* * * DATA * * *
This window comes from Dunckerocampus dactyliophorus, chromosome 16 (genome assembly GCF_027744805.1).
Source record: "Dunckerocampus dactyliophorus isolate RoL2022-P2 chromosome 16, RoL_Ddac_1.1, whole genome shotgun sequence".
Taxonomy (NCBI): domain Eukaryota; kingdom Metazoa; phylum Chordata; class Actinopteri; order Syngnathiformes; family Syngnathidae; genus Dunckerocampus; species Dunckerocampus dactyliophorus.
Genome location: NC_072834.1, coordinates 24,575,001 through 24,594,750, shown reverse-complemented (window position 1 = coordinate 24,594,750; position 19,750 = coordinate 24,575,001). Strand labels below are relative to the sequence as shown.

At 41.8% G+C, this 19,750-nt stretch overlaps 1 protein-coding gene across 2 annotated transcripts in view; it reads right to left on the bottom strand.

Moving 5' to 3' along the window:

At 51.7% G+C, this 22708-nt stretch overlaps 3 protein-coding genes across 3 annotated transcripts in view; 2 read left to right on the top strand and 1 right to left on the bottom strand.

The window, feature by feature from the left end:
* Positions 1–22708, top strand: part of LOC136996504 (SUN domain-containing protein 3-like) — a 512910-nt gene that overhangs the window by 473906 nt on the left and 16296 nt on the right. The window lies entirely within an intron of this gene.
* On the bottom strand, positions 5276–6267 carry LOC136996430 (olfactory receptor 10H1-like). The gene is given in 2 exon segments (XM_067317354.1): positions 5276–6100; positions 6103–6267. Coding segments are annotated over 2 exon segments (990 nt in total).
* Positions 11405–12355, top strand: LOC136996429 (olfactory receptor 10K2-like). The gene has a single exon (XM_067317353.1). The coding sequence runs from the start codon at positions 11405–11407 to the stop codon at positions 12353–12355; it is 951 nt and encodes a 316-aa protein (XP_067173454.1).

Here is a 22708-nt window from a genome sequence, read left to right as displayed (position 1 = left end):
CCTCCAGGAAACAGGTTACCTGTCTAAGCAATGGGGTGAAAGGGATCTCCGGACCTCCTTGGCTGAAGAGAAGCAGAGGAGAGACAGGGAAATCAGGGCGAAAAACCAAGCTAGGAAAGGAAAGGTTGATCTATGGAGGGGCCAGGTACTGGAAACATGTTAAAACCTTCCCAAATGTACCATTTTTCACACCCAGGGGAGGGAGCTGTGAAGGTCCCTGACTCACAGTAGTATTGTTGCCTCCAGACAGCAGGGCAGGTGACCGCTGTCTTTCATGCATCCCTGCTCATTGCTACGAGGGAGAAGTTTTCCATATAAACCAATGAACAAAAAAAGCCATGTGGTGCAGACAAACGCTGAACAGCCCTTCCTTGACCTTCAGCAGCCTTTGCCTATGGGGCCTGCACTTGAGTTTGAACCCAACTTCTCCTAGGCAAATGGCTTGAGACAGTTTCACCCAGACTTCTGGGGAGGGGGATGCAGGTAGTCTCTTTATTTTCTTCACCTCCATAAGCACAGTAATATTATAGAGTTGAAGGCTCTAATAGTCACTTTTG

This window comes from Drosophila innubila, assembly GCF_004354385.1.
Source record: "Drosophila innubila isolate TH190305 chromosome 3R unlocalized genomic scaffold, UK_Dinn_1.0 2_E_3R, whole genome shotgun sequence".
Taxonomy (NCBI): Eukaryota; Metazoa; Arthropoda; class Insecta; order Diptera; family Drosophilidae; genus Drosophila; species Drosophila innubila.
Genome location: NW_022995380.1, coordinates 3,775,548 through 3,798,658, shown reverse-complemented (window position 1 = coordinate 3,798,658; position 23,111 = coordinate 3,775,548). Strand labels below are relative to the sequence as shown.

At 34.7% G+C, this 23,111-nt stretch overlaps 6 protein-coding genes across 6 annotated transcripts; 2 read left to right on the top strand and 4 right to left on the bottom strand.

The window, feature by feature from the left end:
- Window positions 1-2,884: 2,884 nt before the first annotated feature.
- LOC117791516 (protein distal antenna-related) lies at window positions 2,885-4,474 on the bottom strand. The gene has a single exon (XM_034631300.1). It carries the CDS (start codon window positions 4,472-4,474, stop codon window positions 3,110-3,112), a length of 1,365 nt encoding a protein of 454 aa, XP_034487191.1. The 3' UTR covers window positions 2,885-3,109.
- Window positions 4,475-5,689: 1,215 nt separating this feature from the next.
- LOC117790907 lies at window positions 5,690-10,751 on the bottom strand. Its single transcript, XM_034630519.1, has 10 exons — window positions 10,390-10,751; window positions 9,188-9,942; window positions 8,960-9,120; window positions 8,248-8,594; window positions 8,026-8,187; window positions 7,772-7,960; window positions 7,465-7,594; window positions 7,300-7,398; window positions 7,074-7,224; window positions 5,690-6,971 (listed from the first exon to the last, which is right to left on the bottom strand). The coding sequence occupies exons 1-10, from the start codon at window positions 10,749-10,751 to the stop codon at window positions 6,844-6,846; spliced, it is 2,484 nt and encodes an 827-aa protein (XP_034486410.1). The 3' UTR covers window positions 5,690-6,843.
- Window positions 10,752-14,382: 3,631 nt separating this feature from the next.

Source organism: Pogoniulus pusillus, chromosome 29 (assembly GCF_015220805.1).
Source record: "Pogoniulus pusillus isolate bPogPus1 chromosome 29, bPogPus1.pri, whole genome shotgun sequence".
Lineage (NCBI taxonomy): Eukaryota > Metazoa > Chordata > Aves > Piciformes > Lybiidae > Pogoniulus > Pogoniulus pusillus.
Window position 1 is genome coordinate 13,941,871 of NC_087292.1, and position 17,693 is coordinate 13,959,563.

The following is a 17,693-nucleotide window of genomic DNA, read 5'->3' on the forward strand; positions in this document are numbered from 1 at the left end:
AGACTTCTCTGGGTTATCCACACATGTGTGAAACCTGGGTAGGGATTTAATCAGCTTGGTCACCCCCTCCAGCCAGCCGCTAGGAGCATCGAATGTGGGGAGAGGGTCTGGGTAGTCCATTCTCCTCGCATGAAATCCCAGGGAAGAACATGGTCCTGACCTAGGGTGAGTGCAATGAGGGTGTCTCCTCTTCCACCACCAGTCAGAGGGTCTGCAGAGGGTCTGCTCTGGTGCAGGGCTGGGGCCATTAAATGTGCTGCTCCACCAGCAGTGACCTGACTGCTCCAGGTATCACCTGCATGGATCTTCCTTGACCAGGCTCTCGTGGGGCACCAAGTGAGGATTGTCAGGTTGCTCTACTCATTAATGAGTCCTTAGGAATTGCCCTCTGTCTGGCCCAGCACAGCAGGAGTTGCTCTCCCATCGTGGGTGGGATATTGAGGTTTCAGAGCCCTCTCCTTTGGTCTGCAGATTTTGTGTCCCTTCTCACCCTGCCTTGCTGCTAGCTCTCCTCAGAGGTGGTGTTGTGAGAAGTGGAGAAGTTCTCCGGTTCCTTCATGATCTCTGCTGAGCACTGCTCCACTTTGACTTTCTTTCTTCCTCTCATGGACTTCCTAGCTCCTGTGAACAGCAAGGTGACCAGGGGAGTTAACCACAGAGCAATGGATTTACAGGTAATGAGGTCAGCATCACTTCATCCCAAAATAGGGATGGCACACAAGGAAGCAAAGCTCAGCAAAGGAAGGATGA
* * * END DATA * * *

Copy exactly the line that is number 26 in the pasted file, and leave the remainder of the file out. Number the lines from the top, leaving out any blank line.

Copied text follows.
Source record: "Pogoniulus pusillus isolate bPogPus1 chromosome 29, bPogPus1.pri, whole genome shotgun sequence".